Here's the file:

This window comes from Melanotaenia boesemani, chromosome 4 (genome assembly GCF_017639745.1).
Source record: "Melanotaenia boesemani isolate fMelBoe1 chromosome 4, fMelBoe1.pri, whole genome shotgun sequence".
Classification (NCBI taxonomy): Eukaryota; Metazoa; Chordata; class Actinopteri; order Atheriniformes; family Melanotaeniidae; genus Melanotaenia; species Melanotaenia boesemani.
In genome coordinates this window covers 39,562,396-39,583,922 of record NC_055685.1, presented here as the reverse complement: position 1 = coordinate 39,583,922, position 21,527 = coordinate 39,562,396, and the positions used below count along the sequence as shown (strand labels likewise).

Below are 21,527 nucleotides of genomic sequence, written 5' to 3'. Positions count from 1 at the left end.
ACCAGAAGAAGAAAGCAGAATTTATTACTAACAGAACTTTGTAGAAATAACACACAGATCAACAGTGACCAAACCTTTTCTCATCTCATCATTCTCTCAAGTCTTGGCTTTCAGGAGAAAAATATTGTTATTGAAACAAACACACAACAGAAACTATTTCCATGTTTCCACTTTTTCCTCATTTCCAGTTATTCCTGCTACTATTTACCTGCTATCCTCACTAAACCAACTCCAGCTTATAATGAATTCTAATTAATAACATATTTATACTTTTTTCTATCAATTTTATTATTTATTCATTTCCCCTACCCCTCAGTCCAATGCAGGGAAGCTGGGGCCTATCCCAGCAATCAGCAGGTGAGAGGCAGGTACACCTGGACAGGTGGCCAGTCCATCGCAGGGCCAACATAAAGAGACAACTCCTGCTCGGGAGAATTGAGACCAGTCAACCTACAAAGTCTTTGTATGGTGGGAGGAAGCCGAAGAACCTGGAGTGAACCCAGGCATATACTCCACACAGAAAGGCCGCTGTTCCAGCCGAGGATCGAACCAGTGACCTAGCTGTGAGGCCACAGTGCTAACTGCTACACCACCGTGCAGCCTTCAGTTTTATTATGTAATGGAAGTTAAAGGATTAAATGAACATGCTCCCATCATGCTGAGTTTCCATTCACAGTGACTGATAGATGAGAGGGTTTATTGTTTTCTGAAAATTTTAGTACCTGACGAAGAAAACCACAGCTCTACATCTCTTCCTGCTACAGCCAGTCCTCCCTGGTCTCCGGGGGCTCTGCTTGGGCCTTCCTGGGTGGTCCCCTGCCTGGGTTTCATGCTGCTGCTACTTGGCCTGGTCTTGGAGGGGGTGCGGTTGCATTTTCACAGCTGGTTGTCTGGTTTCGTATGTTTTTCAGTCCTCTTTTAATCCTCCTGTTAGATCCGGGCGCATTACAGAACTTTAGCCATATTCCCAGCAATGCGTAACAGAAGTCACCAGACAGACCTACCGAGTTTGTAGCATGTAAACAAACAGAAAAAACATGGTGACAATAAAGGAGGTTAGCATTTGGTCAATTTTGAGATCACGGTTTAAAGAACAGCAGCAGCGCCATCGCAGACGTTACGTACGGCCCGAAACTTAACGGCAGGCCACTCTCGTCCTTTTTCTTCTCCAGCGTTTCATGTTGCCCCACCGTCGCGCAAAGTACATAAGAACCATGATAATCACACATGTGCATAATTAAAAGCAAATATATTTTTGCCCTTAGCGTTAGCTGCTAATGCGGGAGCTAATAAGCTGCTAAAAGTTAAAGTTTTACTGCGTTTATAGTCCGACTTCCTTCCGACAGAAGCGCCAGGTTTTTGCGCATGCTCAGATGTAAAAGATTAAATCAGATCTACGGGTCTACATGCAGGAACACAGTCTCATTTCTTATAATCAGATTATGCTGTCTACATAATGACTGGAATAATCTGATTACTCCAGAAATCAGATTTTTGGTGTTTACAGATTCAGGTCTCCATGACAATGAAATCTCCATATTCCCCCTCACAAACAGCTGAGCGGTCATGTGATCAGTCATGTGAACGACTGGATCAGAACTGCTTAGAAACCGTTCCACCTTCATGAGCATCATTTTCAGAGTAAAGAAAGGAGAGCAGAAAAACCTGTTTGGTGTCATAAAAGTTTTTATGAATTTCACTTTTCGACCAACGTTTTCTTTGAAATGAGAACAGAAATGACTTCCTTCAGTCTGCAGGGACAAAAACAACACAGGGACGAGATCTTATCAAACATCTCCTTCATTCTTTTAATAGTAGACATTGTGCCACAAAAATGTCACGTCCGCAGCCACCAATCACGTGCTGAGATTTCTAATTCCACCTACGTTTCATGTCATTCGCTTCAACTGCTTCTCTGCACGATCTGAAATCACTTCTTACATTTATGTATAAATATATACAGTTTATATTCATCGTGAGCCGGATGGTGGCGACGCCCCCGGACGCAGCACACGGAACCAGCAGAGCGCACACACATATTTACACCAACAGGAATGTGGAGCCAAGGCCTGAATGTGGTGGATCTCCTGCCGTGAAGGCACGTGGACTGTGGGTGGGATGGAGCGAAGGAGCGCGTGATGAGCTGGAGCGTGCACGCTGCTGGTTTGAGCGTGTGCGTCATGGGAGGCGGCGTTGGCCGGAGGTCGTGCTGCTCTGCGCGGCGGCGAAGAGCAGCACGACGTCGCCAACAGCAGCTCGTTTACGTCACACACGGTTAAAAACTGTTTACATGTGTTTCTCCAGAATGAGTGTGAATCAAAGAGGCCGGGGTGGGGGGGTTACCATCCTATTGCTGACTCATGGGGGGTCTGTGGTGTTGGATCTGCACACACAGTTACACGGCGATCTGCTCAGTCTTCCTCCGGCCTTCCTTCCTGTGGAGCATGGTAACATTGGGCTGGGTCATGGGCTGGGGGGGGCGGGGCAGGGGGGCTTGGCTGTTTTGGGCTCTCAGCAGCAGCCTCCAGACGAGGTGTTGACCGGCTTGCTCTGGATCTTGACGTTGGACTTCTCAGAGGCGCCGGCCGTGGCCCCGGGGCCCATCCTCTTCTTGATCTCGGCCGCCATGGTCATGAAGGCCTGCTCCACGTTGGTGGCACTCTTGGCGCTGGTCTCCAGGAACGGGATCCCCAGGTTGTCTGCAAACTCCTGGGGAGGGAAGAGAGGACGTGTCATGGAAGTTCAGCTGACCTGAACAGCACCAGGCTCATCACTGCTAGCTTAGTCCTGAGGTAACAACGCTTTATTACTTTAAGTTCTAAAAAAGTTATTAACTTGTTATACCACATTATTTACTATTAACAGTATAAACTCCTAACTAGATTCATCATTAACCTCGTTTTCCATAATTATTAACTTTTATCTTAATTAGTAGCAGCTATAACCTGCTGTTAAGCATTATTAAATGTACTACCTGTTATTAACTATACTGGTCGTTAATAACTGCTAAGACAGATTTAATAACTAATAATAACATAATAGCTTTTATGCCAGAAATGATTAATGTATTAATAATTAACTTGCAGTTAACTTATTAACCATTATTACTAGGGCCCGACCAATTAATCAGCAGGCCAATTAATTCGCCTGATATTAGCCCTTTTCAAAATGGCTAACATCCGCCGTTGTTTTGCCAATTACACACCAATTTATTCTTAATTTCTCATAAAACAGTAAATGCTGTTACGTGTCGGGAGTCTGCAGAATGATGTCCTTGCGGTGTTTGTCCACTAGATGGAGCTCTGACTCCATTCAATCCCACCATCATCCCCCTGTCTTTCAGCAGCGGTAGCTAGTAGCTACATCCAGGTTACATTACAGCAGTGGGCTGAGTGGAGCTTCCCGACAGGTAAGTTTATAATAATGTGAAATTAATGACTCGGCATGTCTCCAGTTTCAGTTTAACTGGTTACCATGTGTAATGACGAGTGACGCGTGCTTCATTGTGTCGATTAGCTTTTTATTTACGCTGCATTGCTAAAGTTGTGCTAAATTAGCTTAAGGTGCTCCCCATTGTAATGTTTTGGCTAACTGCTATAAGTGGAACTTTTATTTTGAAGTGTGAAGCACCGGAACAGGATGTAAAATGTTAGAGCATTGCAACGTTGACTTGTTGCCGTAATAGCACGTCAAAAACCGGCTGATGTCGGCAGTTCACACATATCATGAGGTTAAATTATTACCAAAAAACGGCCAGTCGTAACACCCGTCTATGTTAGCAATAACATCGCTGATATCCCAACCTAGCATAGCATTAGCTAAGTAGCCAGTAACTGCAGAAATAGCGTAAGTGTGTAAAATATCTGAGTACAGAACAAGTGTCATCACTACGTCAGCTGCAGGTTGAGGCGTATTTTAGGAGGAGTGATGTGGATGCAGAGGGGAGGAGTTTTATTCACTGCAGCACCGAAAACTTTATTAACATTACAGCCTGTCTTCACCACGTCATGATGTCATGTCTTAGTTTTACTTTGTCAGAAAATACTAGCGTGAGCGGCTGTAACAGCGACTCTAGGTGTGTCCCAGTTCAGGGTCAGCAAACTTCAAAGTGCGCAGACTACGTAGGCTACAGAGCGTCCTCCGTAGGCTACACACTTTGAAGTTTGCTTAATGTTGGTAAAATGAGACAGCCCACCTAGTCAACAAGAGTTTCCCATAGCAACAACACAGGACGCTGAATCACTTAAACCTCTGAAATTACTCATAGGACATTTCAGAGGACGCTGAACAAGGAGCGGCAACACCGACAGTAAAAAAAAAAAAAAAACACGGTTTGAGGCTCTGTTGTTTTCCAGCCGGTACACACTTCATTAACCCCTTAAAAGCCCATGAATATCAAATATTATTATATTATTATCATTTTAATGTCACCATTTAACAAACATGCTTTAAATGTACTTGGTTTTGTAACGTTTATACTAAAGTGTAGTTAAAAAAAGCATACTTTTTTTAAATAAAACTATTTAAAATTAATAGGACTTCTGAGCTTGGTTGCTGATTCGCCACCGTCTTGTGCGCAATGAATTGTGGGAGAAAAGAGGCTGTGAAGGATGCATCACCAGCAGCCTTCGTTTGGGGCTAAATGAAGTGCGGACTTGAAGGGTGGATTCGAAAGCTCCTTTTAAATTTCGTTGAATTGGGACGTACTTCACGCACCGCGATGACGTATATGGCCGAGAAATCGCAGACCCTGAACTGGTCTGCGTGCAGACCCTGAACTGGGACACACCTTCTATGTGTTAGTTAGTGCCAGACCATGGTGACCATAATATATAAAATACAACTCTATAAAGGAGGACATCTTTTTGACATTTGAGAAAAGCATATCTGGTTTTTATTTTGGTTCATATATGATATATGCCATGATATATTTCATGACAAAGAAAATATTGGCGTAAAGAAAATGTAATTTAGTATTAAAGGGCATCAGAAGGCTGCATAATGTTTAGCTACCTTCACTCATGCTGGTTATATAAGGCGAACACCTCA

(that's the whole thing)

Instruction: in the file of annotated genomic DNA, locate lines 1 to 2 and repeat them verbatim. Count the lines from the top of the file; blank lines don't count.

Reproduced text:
This window comes from Melanotaenia boesemani, chromosome 4 (genome assembly GCF_017639745.1).
Source record: "Melanotaenia boesemani isolate fMelBoe1 chromosome 4, fMelBoe1.pri, whole genome shotgun sequence".